This is my sixth excerpt from my The 7 Deadly Sins of Backup and Recovery whitepaper.

The idea of replicated disk storage originated in the fail-safe systems of 20 years ago.  In this technology, two disks or disk arrays simultaneously stored exactly the same data, such that if one had a failure, no data was lost.

Along the way, it occurred to disaster recovery professionals that replicated disk systems could be used for off-site storage by inserting a WAN between the two disk arrays. Today, replication is typically used by SANs and “data mirror” products.  Replication uses block-level communications to constantly synchronize data between two different locations.

The advantages to this method are near real-time data protection and ease of configuration and maintenance.  Once established, a replication environment requires little ongoing attention.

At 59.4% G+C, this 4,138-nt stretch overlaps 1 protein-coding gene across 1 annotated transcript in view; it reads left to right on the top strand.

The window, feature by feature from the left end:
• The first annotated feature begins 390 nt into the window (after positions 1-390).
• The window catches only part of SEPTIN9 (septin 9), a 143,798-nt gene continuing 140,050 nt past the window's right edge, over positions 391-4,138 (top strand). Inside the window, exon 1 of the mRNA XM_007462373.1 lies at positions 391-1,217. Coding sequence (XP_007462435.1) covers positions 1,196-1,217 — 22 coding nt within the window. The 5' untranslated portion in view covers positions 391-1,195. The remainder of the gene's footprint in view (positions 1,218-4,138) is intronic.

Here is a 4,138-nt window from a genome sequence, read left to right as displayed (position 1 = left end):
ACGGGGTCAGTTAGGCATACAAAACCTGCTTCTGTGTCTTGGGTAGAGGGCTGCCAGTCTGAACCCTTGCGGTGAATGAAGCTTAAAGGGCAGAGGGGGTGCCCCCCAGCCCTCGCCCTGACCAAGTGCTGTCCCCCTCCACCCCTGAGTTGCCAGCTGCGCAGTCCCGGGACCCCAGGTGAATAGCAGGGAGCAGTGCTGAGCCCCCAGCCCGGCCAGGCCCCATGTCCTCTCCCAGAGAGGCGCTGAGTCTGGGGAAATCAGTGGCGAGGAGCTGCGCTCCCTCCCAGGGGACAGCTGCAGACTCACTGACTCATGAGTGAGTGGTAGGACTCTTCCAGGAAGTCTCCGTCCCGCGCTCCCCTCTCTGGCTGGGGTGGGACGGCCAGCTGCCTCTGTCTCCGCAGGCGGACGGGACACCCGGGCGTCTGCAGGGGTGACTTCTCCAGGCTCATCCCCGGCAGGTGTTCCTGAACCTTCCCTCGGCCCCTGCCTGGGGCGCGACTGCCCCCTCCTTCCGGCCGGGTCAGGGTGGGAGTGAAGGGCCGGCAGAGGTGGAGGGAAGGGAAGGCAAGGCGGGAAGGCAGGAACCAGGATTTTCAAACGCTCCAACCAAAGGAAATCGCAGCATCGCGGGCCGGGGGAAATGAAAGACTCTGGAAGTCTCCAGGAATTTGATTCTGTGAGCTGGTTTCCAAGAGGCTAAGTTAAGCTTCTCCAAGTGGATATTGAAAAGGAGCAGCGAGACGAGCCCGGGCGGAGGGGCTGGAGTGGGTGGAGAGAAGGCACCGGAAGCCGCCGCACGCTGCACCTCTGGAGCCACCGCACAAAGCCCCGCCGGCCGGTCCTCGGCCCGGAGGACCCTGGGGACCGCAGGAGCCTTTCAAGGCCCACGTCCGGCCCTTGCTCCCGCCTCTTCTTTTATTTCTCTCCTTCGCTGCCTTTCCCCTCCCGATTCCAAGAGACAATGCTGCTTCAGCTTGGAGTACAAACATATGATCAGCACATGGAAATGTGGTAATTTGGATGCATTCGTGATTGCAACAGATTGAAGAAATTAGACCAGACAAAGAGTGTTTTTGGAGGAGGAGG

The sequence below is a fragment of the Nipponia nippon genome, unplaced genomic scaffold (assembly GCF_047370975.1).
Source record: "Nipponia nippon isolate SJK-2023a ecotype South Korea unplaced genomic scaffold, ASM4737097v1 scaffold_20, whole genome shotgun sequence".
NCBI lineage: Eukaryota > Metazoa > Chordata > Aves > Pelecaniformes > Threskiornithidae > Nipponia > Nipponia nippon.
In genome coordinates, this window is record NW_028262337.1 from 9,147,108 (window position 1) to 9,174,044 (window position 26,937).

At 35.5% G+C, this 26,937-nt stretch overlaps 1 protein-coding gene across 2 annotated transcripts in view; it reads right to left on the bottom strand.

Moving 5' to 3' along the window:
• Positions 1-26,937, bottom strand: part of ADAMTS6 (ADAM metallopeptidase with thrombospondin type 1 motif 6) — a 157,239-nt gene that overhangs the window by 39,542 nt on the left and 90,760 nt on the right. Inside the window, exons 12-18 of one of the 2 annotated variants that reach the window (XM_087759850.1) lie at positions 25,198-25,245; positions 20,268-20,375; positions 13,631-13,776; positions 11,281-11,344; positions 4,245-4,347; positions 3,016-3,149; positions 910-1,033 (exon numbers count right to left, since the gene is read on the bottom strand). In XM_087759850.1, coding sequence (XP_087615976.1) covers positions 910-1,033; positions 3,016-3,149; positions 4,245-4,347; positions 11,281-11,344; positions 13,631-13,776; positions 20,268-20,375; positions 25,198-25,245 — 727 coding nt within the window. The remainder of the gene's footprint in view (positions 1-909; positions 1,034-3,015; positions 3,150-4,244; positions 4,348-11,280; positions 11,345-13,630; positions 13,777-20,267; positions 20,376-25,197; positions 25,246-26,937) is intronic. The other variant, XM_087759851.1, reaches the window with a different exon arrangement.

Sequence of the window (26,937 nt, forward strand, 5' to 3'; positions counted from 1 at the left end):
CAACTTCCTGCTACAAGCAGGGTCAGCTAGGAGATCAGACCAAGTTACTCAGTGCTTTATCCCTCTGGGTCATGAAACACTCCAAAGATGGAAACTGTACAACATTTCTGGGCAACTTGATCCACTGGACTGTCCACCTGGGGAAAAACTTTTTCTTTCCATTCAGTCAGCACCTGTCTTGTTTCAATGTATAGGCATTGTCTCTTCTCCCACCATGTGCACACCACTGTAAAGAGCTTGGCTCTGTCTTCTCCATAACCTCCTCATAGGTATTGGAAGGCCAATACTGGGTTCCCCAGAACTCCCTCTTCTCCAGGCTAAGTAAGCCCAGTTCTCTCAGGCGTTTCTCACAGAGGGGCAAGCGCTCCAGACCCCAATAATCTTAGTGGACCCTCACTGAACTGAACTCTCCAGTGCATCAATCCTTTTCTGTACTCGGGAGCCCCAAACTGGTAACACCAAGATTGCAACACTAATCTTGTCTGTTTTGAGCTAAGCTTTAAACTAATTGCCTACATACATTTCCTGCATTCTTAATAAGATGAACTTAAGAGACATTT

The disadvantages are that the synchronization occurs at a very low level, below the ability to see data and file system errors or corruption.  This means that the inevitable errors (some of which are potentially fatal to a restoration) that occur naturally over time will be immediately replicated to the off-site location…and the hoped-for protection is thereby immediately lost.

Replication is also highly resource-intensive.  These systems create a substantial burden on the local CPU since most replication technologies utilize a type of RAID engine to capture the block-level changes.

This sort of replication is also extremely bandwidth-intensive.  As every data change for every transaction is moved across the network to the second location, this approach can impose a huge burden on a corporation’s network infrastructure.

Stay tuned until next time when I discuss a better approach to off-site data storagevaulting. Vaulting uses a less real-time technology but allows a level of file system integrity not found in a replication environment.